Ellison’s own woes with TV production were a frequent subject of his writing, an invitation into the world of a highly paid, if rarely successful, television writer. That “hey, here’s the real scoop” intimacy was one of the key appeals of the column, as Ellison gave readers the inside track, laying out processes like treatment writing and the bitter work of pitching story ideas to far more conservative minds. At one point, ever the counter-culturalist, he talks through his attempts to get a script about ethical porn production past the nose of right-wing TV star Robert Stack. Calling it “SMUT” probably didn’t help. Reading through the books in quick succession, the effect is like having your smartest, meanest friend standing a bit too close to you at a crowded party, yelling every TV-adjacent thought that crosses his mind directly into your ear. Which is to say, it’s overwhelming, and not always fun—especially since Ellison’s deeply opinionated nature applied just as strongly to telling black creators and women what they should be doing to further “the cause” as it did to the white male execs he frequently ripped apart. But it is still undeniably compelling stuff.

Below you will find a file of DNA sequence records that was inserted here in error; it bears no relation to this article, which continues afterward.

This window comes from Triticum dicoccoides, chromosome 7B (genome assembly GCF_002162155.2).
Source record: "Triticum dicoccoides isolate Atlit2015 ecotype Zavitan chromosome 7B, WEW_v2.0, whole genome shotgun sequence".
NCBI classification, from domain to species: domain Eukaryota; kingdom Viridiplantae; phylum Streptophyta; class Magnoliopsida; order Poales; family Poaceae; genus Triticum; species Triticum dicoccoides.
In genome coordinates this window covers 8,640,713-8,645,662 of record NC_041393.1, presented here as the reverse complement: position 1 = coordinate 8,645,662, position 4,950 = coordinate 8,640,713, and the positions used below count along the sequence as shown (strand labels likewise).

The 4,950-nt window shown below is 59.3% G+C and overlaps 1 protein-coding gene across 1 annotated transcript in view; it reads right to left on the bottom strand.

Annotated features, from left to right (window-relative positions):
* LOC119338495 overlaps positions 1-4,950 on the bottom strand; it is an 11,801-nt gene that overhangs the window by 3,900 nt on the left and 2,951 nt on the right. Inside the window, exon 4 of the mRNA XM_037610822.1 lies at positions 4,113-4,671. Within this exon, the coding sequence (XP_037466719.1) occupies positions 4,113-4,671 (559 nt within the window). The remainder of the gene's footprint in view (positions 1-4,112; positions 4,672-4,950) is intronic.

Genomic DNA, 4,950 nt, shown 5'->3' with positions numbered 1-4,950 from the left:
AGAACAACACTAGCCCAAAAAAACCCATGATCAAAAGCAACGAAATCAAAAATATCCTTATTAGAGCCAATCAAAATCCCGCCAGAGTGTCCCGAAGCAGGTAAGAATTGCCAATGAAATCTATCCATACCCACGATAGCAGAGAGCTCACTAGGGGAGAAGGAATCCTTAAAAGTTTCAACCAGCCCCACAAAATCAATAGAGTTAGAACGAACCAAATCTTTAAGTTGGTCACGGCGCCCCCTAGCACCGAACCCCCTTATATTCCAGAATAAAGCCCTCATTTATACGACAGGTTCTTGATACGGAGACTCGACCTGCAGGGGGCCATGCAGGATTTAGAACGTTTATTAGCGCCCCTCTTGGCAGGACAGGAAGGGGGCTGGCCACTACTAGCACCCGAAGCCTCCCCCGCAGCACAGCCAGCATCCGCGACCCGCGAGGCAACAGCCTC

That same occasionally blinding intimacy marks, and sometimes mars, The Glass Teat’s strengths as a historical document, painting a history of the era as filtered entirely through the eyes of a militant, leftist, science-loving weirdo living firmly ensconced in the warm embrace of the West Coast. Thus, things like the moon landing are eyed with half-cynical distrust, while multiple columns are devoted to the trials and travails of The Smothers Brothers Comedy Hour. And while it would be an understatement to call Ellison “unafraid” to get political in his writing—there’s at least one column devoted almost entirely to his anger at the Nixon tax code, with just a few small notes about TV shoved in at the end—the issues he tackled are frequently presented in such a personal manner that it can be hard to extrapolate their wider impact from outside his overpowering lens. The effect is a bit like reading through Hunter S. Thompson’s political columns from the same era, when he was wandering the country, dropping stream-of-consciousness diatribes about his heartbreak over George McGovern and starting rumors that major Democratic candidates were addicted to mysterious South American tranquilizers. But, like Thompson, Ellison communicated his anger (and occasional delights) with such zeal that it’s hard not to be swept along, nevertheless.